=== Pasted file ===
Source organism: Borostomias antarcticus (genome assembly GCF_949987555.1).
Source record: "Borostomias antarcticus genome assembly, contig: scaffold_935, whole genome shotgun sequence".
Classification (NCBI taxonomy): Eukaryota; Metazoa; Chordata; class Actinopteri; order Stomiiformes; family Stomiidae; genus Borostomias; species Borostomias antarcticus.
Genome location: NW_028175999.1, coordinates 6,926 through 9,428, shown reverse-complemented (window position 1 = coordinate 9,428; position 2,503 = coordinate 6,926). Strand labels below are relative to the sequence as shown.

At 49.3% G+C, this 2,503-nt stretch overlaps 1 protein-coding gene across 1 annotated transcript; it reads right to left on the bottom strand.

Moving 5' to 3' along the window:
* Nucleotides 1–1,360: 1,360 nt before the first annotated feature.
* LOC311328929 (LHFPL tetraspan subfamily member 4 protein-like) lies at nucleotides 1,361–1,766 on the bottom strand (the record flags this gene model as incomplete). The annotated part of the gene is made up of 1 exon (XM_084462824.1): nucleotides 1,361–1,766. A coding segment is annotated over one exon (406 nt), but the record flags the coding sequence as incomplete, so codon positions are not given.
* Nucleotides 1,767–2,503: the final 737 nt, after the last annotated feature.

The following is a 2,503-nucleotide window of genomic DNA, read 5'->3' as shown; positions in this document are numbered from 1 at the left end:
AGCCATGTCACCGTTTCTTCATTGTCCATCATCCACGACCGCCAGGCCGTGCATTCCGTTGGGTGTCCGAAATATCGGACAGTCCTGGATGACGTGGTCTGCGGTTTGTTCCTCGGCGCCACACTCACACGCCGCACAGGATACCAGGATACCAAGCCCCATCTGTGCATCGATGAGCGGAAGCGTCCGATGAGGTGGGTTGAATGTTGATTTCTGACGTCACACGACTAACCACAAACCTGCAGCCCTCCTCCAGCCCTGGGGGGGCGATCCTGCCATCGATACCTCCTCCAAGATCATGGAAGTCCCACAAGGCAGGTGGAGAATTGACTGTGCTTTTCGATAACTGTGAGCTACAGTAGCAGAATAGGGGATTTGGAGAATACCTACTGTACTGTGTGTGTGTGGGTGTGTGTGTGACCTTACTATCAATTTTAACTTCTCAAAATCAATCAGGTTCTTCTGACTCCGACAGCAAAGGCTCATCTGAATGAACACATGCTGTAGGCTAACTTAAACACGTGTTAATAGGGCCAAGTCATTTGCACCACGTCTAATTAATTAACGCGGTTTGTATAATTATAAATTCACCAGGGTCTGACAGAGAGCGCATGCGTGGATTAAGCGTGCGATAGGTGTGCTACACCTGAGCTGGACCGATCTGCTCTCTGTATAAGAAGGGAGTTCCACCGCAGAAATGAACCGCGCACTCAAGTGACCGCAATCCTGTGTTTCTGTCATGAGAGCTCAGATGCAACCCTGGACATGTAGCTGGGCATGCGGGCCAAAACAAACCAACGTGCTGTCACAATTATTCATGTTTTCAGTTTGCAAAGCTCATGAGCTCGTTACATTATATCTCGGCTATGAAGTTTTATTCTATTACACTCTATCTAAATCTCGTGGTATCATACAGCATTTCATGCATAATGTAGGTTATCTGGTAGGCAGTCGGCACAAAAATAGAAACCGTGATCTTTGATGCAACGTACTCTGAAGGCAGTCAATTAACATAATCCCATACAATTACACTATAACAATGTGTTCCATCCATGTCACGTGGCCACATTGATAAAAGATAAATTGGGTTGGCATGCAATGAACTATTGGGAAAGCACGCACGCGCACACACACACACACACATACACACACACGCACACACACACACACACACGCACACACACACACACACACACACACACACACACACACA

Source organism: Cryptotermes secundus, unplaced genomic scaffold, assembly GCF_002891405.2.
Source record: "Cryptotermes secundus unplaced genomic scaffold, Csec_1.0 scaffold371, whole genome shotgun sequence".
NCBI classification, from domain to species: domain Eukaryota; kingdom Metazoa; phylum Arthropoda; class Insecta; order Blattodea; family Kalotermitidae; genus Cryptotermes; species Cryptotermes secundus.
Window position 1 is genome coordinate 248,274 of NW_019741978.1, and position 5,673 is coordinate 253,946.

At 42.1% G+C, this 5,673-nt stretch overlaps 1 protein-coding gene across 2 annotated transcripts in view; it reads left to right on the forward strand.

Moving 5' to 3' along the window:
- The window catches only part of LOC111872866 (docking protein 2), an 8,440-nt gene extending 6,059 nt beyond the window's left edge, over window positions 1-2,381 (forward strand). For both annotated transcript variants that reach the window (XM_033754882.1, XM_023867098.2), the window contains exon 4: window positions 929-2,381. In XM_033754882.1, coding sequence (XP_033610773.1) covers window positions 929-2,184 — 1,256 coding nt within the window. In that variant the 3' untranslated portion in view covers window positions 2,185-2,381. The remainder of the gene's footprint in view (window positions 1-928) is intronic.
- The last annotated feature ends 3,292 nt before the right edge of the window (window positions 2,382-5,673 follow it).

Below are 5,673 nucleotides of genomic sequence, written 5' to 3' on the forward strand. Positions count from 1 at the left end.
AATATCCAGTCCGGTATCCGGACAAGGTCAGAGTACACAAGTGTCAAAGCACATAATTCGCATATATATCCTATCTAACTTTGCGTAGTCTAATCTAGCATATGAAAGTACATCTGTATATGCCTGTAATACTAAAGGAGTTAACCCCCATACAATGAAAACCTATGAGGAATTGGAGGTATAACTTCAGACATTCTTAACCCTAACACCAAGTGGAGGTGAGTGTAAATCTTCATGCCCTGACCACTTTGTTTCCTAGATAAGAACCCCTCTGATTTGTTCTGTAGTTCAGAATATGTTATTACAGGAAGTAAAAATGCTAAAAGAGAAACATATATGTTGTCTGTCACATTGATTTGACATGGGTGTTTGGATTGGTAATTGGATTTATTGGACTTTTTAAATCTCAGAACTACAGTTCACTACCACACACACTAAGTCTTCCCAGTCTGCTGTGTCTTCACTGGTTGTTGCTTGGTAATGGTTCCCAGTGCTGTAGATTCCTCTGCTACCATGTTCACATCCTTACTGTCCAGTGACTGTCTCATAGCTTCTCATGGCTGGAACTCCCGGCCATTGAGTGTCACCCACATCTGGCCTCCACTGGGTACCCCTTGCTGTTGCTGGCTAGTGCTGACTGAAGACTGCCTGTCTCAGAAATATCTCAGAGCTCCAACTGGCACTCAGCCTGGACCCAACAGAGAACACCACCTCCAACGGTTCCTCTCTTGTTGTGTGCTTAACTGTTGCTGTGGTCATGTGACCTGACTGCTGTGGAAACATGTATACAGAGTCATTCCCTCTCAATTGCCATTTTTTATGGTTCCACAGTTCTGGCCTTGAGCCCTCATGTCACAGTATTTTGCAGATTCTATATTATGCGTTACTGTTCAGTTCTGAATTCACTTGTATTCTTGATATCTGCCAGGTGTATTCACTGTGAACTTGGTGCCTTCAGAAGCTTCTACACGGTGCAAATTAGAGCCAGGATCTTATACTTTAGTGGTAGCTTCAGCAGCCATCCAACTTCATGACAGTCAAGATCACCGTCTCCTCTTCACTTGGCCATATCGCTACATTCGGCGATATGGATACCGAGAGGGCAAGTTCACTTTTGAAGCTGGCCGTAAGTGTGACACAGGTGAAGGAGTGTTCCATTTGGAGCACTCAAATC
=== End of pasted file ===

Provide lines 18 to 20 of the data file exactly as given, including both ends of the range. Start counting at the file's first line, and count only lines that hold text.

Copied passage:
- The window catches only part of LOC111872866 (docking protein 2), an 8,440-nt gene extending 6,059 nt beyond the window's left edge, over window positions 1-2,381 (forward strand). For both annotated transcript variants that reach the window (XM_033754882.1, XM_023867098.2), the window contains exon 4: window positions 929-2,381. In XM_033754882.1, coding sequence (XP_033610773.1) covers window positions 929-2,184 — 1,256 coding nt within the window. In that variant the 3' untranslated portion in view covers window positions 2,185-2,381. The remainder of the gene's footprint in view (window positions 1-928) is intronic.
- The last annotated feature ends 3,292 nt before the right edge of the window (window positions 2,382-5,673 follow it).

Below are 5,673 nucleotides of genomic sequence, written 5' to 3' on the forward strand. Positions count from 1 at the left end.